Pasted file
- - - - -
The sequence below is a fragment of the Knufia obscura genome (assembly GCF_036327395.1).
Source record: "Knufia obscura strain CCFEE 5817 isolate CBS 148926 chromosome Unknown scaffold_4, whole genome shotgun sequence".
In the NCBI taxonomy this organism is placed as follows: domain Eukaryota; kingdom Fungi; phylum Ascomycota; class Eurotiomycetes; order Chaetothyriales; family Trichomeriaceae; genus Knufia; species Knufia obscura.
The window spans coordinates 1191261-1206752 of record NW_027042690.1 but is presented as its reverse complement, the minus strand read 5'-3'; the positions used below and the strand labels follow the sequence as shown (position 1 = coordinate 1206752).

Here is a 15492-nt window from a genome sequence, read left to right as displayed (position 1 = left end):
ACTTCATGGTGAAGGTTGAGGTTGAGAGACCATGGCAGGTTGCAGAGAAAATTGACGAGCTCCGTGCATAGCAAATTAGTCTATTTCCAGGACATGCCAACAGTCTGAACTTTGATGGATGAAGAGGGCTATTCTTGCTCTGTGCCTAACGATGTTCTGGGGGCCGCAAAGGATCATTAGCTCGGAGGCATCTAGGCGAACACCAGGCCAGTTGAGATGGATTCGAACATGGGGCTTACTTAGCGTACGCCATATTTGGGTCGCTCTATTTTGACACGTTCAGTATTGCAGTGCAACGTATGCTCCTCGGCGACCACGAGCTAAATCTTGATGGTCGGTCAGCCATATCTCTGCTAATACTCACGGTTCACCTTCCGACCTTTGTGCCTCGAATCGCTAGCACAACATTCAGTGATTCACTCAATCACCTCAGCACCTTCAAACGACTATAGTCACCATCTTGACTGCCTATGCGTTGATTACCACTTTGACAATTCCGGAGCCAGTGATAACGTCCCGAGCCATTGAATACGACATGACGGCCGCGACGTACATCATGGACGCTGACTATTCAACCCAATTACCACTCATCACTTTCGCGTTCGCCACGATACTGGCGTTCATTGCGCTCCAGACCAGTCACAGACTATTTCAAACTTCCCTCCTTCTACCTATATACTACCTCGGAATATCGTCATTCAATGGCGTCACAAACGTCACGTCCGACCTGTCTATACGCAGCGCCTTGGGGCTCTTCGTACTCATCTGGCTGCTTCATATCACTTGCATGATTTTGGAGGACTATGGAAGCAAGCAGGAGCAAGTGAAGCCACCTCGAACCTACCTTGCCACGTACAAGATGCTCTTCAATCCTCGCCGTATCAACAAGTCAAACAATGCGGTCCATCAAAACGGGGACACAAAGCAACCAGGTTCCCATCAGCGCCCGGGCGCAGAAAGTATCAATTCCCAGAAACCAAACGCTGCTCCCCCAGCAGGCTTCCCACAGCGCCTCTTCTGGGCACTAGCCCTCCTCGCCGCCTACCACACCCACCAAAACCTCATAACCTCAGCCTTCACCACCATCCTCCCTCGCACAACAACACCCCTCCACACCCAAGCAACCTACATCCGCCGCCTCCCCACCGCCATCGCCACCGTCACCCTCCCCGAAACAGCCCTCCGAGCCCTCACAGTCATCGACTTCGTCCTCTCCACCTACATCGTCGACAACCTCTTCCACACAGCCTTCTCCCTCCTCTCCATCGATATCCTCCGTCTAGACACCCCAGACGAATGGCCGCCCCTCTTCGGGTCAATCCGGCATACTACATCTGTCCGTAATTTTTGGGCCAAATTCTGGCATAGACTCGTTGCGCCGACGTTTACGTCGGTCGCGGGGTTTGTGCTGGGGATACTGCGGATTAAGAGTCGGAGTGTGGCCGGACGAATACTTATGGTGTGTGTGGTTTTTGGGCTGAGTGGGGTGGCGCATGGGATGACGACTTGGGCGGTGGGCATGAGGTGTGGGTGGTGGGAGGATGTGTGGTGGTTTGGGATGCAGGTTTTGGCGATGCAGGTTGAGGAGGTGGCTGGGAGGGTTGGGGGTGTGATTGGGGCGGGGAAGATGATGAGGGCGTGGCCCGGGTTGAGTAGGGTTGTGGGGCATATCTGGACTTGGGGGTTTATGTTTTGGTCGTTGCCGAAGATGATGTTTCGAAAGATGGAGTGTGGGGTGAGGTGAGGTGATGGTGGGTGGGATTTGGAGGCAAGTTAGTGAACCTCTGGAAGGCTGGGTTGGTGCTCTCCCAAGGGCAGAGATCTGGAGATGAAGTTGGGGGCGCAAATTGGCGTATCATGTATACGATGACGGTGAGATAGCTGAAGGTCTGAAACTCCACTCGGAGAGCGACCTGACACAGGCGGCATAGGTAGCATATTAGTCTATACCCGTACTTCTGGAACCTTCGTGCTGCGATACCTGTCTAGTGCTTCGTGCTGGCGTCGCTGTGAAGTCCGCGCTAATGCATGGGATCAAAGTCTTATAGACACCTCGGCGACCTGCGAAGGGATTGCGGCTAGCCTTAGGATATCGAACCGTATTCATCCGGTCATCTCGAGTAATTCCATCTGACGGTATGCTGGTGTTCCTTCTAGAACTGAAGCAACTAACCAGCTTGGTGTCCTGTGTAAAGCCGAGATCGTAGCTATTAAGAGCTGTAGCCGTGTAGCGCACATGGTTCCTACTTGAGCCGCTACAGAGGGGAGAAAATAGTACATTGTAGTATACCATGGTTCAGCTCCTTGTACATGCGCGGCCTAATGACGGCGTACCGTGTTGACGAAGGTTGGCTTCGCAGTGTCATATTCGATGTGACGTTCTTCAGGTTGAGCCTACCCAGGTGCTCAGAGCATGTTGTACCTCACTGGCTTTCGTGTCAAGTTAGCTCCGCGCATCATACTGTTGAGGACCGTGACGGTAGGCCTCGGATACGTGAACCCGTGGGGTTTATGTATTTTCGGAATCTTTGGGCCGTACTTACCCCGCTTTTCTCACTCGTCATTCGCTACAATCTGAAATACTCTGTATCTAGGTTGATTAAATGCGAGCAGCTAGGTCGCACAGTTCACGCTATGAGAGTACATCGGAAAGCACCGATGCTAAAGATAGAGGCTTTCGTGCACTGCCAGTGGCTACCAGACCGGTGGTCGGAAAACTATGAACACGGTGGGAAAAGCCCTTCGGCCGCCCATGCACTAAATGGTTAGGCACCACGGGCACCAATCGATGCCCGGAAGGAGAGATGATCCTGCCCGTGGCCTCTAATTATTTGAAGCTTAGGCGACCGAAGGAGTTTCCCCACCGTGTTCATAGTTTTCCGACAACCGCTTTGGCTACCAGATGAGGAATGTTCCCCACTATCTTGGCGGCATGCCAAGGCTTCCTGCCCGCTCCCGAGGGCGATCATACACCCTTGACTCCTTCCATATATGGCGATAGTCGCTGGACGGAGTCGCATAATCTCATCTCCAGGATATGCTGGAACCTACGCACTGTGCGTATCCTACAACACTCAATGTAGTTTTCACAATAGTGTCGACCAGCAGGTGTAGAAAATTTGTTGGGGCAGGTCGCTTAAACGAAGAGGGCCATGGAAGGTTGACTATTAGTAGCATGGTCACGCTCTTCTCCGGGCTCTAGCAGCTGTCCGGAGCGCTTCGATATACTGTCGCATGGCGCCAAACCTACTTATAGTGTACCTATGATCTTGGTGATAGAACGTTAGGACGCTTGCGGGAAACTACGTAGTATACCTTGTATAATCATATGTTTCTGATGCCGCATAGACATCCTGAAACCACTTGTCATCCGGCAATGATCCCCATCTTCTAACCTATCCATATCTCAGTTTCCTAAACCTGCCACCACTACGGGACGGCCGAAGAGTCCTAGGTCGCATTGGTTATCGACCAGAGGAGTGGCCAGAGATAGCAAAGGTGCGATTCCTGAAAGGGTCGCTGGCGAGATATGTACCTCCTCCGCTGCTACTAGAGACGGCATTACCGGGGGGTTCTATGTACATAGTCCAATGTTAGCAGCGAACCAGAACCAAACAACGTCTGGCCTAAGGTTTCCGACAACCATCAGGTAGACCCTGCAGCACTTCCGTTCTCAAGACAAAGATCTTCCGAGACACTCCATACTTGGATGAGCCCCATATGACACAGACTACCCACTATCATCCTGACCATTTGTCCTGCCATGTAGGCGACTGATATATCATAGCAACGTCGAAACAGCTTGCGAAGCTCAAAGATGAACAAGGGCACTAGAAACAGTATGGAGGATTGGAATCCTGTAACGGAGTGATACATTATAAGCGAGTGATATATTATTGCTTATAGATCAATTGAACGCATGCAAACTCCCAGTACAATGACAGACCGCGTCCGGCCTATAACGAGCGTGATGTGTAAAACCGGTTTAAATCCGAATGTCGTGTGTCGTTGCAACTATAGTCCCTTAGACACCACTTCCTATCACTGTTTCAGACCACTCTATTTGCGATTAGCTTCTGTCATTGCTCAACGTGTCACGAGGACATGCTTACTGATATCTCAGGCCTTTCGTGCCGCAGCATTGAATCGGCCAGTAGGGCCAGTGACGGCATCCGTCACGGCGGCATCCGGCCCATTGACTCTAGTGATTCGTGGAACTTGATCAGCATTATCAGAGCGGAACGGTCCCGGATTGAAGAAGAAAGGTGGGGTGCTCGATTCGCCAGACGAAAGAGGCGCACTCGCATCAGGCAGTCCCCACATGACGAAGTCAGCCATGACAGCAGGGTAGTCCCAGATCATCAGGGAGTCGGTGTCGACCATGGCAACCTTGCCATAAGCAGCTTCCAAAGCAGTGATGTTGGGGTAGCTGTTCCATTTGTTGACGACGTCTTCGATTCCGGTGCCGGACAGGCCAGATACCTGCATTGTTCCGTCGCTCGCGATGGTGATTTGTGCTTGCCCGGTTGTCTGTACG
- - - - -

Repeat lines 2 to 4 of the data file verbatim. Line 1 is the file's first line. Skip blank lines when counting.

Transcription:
Source record: "Knufia obscura strain CCFEE 5817 isolate CBS 148926 chromosome Unknown scaffold_4, whole genome shotgun sequence".
In the NCBI taxonomy this organism is placed as follows: domain Eukaryota; kingdom Fungi; phylum Ascomycota; class Eurotiomycetes; order Chaetothyriales; family Trichomeriaceae; genus Knufia; species Knufia obscura.
The window spans coordinates 1191261-1206752 of record NW_027042690.1 but is presented as its reverse complement, the minus strand read 5'-3'; the positions used below and the strand labels follow the sequence as shown (position 1 = coordinate 1206752).